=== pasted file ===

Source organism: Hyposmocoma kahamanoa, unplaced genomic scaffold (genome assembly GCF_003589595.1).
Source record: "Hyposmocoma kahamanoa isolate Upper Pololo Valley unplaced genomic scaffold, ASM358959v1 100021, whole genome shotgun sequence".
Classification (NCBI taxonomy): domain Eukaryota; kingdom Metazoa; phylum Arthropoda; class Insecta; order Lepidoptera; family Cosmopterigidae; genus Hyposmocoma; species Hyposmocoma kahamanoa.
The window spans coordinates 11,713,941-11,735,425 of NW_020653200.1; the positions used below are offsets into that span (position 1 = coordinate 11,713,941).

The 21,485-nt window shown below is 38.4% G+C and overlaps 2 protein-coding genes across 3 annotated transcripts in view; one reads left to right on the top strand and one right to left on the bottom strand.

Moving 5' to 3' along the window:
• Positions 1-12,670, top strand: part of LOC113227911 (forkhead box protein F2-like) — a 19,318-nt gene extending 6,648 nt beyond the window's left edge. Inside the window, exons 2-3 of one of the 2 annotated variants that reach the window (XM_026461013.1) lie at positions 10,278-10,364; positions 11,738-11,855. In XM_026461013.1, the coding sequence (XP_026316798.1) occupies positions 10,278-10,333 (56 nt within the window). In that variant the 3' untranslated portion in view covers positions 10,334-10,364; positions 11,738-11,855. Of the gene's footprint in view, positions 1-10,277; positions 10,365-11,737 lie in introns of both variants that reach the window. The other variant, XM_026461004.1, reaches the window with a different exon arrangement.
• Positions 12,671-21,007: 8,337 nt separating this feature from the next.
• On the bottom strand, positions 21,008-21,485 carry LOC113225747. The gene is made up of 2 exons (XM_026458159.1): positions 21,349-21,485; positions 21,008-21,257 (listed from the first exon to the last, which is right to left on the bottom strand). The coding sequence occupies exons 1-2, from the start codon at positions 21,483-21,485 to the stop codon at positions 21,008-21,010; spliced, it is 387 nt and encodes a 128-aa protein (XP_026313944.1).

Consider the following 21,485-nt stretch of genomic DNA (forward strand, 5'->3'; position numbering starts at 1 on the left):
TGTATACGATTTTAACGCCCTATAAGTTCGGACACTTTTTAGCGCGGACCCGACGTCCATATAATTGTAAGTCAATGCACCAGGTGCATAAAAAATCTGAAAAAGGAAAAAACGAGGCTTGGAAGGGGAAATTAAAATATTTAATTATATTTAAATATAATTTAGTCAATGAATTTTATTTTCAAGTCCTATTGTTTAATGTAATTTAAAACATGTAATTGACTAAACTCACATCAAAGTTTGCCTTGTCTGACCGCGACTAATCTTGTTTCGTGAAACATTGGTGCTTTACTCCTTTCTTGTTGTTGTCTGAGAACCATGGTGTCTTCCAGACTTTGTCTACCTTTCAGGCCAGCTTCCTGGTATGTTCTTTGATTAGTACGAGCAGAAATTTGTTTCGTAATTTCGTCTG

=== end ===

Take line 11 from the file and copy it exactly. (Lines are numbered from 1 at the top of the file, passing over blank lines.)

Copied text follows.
TGTATACGATTTTAACGCCCTATAAGTTCGGACACTTTTTAGCGCGGACCCGACGTCCATATAATTGTAAGTCAATGCACCAGGTGCATAAAAAATCTGAAAAAGGAAAAAACGAGGCTTGGAAGGGGAAATTAAAATATTTAATTATATTTAAATATAATTTAGTCAATGAATTTTATTTTCAAGTCCTATTGTTTAATGTAATTTAAAACATGTAATTGACTAAACTCACATCAAAGTTTGCCTTGTCTGACCGCGACTAATCTTGTTTCGTGAAACATTGGTGCTTTACTCCTTTCTTGTTGTTGTCTGAGAACCATGGTGTCTTCCAGACTTTGTCTACCTTTCAGGCCAGCTTCCTGGTATGTTCTTTGATTAGTACGAGCAGAAATTTGTTTCGTAATTTCGTCTG